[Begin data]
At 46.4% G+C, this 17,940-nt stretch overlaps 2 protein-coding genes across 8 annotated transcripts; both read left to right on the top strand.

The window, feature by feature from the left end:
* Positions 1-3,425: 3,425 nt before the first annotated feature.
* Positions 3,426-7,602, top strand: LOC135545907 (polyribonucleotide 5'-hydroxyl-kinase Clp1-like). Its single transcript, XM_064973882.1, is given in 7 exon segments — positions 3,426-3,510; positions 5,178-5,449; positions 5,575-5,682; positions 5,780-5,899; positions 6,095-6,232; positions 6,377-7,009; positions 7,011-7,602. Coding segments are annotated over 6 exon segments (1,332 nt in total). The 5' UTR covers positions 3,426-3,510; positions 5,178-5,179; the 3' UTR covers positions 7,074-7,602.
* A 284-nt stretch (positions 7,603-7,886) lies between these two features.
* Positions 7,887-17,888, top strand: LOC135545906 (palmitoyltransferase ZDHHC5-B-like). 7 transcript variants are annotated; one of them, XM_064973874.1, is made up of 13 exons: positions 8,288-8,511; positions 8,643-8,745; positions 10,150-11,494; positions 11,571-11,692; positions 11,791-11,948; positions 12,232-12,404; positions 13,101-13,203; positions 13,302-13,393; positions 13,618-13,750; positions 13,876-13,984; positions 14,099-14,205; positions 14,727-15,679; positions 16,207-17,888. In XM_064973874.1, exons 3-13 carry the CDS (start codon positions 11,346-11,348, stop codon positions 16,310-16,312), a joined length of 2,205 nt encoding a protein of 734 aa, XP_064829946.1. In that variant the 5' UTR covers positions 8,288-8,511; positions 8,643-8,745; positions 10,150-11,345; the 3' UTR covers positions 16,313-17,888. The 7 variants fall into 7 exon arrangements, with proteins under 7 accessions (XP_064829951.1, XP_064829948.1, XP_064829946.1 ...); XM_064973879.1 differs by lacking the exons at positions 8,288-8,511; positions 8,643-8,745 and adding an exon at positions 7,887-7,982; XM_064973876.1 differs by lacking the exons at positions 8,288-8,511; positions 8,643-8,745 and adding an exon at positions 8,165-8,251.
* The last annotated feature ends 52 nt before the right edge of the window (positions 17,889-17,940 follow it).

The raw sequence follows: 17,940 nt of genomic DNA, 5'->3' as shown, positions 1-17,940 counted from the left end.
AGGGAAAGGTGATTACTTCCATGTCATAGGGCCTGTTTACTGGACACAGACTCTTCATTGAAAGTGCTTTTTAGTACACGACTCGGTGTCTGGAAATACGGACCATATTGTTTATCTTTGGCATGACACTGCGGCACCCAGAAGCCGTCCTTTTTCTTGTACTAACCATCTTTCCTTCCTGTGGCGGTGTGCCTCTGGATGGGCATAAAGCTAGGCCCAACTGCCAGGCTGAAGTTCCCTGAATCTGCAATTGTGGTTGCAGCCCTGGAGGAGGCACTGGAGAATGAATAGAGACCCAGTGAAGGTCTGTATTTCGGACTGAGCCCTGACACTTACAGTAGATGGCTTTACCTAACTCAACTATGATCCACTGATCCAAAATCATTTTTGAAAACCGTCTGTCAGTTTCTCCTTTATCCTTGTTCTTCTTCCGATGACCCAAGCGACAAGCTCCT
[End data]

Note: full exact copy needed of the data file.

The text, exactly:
At 46.4% G+C, this 17,940-nt stretch overlaps 2 protein-coding genes across 8 annotated transcripts; both read left to right on the top strand.

The window, feature by feature from the left end:
* Positions 1-3,425: 3,425 nt before the first annotated feature.
* Positions 3,426-7,602, top strand: LOC135545907 (polyribonucleotide 5'-hydroxyl-kinase Clp1-like). Its single transcript, XM_064973882.1, is given in 7 exon segments — positions 3,426-3,510; positions 5,178-5,449; positions 5,575-5,682; positions 5,780-5,899; positions 6,095-6,232; positions 6,377-7,009; positions 7,011-7,602. Coding segments are annotated over 6 exon segments (1,332 nt in total). The 5' UTR covers positions 3,426-3,510; positions 5,178-5,179; the 3' UTR covers positions 7,074-7,602.
* A 284-nt stretch (positions 7,603-7,886) lies between these two features.
* Positions 7,887-17,888, top strand: LOC135545906 (palmitoyltransferase ZDHHC5-B-like). 7 transcript variants are annotated; one of them, XM_064973874.1, is made up of 13 exons: positions 8,288-8,511; positions 8,643-8,745; positions 10,150-11,494; positions 11,571-11,692; positions 11,791-11,948; positions 12,232-12,404; positions 13,101-13,203; positions 13,302-13,393; positions 13,618-13,750; positions 13,876-13,984; positions 14,099-14,205; positions 14,727-15,679; positions 16,207-17,888. In XM_064973874.1, exons 3-13 carry the CDS (start codon positions 11,346-11,348, stop codon positions 16,310-16,312), a joined length of 2,205 nt encoding a protein of 734 aa, XP_064829946.1. In that variant the 5' UTR covers positions 8,288-8,511; positions 8,643-8,745; positions 10,150-11,345; the 3' UTR covers positions 16,313-17,888. The 7 variants fall into 7 exon arrangements, with proteins under 7 accessions (XP_064829951.1, XP_064829948.1, XP_064829946.1 ...); XM_064973879.1 differs by lacking the exons at positions 8,288-8,511; positions 8,643-8,745 and adding an exon at positions 7,887-7,982; XM_064973876.1 differs by lacking the exons at positions 8,288-8,511; positions 8,643-8,745 and adding an exon at positions 8,165-8,251.
* The last annotated feature ends 52 nt before the right edge of the window (positions 17,889-17,940 follow it).

The raw sequence follows: 17,940 nt of genomic DNA, 5'->3' as shown, positions 1-17,940 counted from the left end.
AGGGAAAGGTGATTACTTCCATGTCATAGGGCCTGTTTACTGGACACAGACTCTTCATTGAAAGTGCTTTTTAGTACACGACTCGGTGTCTGGAAATACGGACCATATTGTTTATCTTTGGCATGACACTGCGGCACCCAGAAGCCGTCCTTTTTCTTGTACTAACCATCTTTCCTTCCTGTGGCGGTGTGCCTCTGGATGGGCATAAAGCTAGGCCCAACTGCCAGGCTGAAGTTCCCTGAATCTGCAATTGTGGTTGCAGCCCTGGAGGAGGCACTGGAGAATGAATAGAGACCCAGTGAAGGTCTGTATTTCGGACTGAGCCCTGACACTTACAGTAGATGGCTTTACCTAACTCAACTATGATCCACTGATCCAAAATCATTTTTGAAAACCGTCTGTCAGTTTCTCCTTTATCCTTGTTCTTCTTCCGATGACCCAAGCGACAAGCTCCT